The Illinois Prison Review Board was in Chicago yesterday morning to discuss a prisoner’s fate in relation to a 1985 Macoupin County rape & murder conviction.
The board along with prison clemency advocates and members of the family of Bridget Drobney were present for a clemency hearing at the University of Illinois-Chicago’s Sadie Forum out of the public purview, hearing the case for executive clemency for Robert Turner.
Turner was originally slated to be executed in the State of Illinois for raping and killing 16 year old Bridget Drobney along a back road in rural Gillespie in southern Macoupin County. Turner impersonated a police officer along a back road and pulled over the teen who was traveling to a family wedding. The now 63-year old Turner along with two other men were sentenced for the crime. Turner was given life imprisonment after the death penalty was abolished in the state in 2003.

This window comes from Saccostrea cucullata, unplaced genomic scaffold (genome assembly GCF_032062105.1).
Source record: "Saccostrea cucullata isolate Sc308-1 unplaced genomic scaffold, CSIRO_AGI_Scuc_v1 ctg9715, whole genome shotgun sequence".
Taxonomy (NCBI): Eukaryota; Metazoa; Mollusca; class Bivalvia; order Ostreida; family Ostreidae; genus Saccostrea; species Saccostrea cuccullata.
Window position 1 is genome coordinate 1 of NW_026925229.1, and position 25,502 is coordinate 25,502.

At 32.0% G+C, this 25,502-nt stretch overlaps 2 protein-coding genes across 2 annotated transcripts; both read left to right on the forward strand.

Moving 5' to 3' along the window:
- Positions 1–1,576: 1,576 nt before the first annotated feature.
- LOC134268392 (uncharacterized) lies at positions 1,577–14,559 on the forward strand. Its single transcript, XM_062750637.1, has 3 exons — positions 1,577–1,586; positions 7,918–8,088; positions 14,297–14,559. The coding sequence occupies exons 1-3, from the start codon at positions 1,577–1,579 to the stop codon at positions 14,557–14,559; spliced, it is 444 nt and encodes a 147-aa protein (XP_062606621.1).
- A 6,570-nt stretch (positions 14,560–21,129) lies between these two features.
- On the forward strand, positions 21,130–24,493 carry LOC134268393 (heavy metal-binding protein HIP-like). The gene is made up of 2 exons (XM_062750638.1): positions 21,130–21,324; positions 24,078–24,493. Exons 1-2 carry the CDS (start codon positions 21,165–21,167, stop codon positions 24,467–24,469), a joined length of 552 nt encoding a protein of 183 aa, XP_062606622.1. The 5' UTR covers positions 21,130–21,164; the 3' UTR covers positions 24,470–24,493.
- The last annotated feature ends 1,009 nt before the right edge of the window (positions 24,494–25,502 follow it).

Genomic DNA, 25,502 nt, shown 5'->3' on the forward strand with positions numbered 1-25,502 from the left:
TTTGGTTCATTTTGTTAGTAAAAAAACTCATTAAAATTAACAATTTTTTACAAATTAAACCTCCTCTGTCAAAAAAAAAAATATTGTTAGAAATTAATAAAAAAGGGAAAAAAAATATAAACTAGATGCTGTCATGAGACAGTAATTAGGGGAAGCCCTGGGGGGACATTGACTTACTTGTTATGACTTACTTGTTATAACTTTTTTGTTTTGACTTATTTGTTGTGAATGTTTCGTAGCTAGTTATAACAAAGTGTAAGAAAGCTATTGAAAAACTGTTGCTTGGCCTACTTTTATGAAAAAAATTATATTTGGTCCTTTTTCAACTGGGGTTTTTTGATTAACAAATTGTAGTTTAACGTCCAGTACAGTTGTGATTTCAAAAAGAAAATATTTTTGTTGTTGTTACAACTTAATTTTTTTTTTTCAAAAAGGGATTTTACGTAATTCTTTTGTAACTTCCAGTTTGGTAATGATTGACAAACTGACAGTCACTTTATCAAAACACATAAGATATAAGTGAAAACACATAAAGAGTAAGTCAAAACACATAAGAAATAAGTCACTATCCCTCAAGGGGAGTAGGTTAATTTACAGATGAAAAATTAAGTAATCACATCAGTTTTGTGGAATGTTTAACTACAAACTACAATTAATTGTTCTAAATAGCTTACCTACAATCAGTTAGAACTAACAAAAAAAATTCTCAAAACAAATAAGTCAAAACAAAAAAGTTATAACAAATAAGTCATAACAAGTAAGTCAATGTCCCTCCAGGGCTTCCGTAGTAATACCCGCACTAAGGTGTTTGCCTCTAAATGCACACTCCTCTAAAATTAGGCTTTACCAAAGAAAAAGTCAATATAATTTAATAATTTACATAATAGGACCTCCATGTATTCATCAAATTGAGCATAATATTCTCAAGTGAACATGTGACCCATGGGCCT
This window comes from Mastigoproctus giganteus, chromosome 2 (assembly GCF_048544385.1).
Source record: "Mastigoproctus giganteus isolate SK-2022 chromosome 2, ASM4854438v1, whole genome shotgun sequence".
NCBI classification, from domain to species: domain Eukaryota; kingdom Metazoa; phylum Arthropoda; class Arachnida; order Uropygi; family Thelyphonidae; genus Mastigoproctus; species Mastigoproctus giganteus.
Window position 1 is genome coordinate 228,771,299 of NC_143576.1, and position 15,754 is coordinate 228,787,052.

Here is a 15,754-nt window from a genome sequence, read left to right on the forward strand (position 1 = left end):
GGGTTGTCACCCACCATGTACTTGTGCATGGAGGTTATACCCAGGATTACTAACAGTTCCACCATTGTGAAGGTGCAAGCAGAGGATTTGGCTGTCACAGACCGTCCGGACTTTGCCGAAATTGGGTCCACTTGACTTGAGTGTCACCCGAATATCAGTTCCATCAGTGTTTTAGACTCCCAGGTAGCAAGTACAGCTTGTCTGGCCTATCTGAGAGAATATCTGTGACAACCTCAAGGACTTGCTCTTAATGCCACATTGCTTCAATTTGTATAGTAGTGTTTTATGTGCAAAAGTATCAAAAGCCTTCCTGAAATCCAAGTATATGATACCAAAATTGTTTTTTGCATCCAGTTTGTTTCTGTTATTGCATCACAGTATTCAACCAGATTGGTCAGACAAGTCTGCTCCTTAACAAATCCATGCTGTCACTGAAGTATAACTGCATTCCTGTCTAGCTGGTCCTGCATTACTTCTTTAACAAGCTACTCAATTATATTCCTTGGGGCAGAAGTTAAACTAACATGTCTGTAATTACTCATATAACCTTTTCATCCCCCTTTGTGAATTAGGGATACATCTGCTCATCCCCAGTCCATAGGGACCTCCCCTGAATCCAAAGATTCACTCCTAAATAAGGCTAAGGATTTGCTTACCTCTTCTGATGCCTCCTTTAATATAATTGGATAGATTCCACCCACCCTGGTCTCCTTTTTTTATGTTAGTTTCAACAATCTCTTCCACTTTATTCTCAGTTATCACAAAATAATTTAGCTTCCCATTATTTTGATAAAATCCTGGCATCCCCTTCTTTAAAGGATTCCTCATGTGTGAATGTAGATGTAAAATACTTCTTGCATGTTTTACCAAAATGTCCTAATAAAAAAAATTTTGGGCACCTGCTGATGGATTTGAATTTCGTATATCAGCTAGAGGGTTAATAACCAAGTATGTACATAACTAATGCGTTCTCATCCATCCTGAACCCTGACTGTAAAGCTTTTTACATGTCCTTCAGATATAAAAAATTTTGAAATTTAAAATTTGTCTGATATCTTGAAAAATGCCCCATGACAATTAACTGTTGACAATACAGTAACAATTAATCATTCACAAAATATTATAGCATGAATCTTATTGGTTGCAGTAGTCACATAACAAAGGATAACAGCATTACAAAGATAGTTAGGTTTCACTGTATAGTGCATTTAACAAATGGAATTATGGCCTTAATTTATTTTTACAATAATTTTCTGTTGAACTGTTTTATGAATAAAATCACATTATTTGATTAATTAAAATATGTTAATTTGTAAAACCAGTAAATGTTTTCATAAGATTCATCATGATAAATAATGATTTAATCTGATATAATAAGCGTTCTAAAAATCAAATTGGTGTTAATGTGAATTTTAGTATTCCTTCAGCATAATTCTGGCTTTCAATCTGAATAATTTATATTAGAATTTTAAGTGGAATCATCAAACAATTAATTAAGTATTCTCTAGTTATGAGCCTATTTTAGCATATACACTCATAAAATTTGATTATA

The Illinois Prison Project filed the petition on Turner’s behalf back in June, but it was delayed after Drobney’s family complained that they had not received proper notice of any clemency hearing in the case. The Illinois Prison Project says that Turner has been rehabilitated in prison and has been a model prisoner who deserves a second chance.
Drobney’s family says the clemency hearing has reopened wounds from the case and that Turner is undeserving of being let out of prison saying he’s shown no remorse for his crime over the years.
Current Macoupin County State’s Attorney Jordan Garrison along with former Macoupin County State’s Attorneys Ed Rees and Vince Moreth filed documents in November opposing Turner’s release. All three attorneys recounted the heinous details of the crime, reverberations of which they say can still be felt in Macoupin County today.
Drobney’s murder has also had a lasting effect on the state. Late State Senator Vince DeMuzio of Carlinville would lead the charge in passing a bill in the General Assembly making it illegal for the public to possess flashing red lights that impersonate police, which ultimately became law in July 1986.
The Illinois Prison Review Board will deliberate and share their opinion with Governor J.B. Pritzker, who will ultimately decide Turner’s future. No timeline on when the governor will make a decision on the case has been given.